Montreal mayor reveals plans for massive mural honouring Leonard Cohen

Photo from Getty Images.

The city of Montreal, famed for its mural art, will have yet another piece decorating its cityscape come September after Mayor Denis Coderre announced on Twitter that the city was painting a massive mural of Canadian musician Leonard Cohen.

The 790-square-metre (8,500-square-foot), 20-storey mural will be located on Crescent Street, just north of Ste. Catherine Street in the city’s downtown core. The project’s $200,000 budget must now be approved by city council before any work can take place, La Presse reported.

Born in Westmount, Que., the famed singer, songwriter and poet passed away on Nov. 7, 2016, at the age of 82. Shortly after his death, Coderre said the city would honour the memory of the well-known Quebecker, promising to “make proposals … to concretely recognize the memory of Leonard Cohen.”


The project will be led by Gene Pendon, a muralist who’s part of the Montreal-based artist collective known as MU. His previous works include murals of renowned jazz pianist Oscar Peterson and novelist Dany Laferrière, who were memorialized as prominent culture builders of the city.

Montreal has long planned for a mural dedicated to Cohen. Three years ago, to celebrate Cohen’s 80th birthday, Pendon had planned on painting a mural at the Balfour Building, a 10-storey building on the corner of Boulevard St. Laurent and Rue Prince Arthur, where Cohen had written the lyrics to some of his most famous songs. However, the building’s owner had decided to renovate the facade, so the project was shelved. With Cohen’s death, the project was revived in a different part of the city.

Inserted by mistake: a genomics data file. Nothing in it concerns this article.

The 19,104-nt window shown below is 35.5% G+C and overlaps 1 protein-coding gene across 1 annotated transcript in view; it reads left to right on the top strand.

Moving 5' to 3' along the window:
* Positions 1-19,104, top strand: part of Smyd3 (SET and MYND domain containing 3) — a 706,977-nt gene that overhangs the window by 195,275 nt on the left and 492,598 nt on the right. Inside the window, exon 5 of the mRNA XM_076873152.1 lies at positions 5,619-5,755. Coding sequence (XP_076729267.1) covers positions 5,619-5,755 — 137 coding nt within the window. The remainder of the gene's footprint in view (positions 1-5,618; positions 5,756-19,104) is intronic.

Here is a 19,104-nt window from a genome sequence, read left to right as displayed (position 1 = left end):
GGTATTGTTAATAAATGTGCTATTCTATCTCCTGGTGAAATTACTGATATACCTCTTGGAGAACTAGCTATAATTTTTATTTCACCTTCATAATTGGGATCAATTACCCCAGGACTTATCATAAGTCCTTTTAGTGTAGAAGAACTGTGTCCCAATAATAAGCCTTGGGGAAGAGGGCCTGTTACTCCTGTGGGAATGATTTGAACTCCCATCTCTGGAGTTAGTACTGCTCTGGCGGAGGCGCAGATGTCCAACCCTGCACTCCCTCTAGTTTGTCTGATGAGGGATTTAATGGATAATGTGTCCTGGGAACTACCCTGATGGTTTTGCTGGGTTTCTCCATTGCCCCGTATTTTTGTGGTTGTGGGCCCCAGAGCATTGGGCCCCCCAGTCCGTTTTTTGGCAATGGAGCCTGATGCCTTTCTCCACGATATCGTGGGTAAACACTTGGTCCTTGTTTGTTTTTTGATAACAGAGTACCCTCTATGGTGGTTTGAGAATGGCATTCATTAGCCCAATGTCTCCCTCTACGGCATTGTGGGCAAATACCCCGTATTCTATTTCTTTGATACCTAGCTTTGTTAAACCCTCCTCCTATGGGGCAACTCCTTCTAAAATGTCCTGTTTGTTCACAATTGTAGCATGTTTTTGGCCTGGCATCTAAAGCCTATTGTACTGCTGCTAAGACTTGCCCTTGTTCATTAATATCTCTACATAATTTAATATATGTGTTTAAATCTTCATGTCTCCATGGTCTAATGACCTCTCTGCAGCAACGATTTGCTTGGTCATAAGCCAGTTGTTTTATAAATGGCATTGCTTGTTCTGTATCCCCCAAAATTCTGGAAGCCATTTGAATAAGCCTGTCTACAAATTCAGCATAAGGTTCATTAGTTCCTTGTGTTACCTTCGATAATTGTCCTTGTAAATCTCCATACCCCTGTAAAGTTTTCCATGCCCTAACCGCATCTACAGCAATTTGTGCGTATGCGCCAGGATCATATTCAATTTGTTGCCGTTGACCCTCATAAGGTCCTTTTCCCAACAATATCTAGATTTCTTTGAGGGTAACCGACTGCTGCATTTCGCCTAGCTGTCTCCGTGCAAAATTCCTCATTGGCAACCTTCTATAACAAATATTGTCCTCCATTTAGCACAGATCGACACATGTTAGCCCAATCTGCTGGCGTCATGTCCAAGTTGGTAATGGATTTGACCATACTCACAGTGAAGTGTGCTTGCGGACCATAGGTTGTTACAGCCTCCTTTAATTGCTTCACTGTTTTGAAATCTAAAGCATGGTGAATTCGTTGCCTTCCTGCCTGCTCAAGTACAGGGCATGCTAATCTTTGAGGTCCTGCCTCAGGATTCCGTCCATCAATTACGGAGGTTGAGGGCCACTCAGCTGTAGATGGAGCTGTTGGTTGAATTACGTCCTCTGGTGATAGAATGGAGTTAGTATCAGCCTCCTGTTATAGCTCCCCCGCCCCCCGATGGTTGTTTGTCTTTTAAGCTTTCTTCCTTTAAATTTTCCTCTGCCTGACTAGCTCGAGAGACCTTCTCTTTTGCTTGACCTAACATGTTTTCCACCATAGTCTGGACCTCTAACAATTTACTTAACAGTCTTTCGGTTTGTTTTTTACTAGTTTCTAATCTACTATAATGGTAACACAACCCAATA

“It will be an eight- to 10-week job,” Gene Pendon told La Presse. “So it should be ready around September. Personally, this is my biggest mural. It’s at least three times bigger than what I usually do, so it’s a real challenge.”

The murals must be approved by the Cohen’s estate before the project can start.

“I have my vision of what I want to do, but even if I do not have to do it, I would like to have the blessing of the family,” Pendon informed the newspaper.

And there may be even more projects commemorating Cohen in store for the city. Responding to criticism that the newly-announced memorial wasn’t in an area where he grew up or lived in, Coderre simply told one woman on Twitter to “be patient.”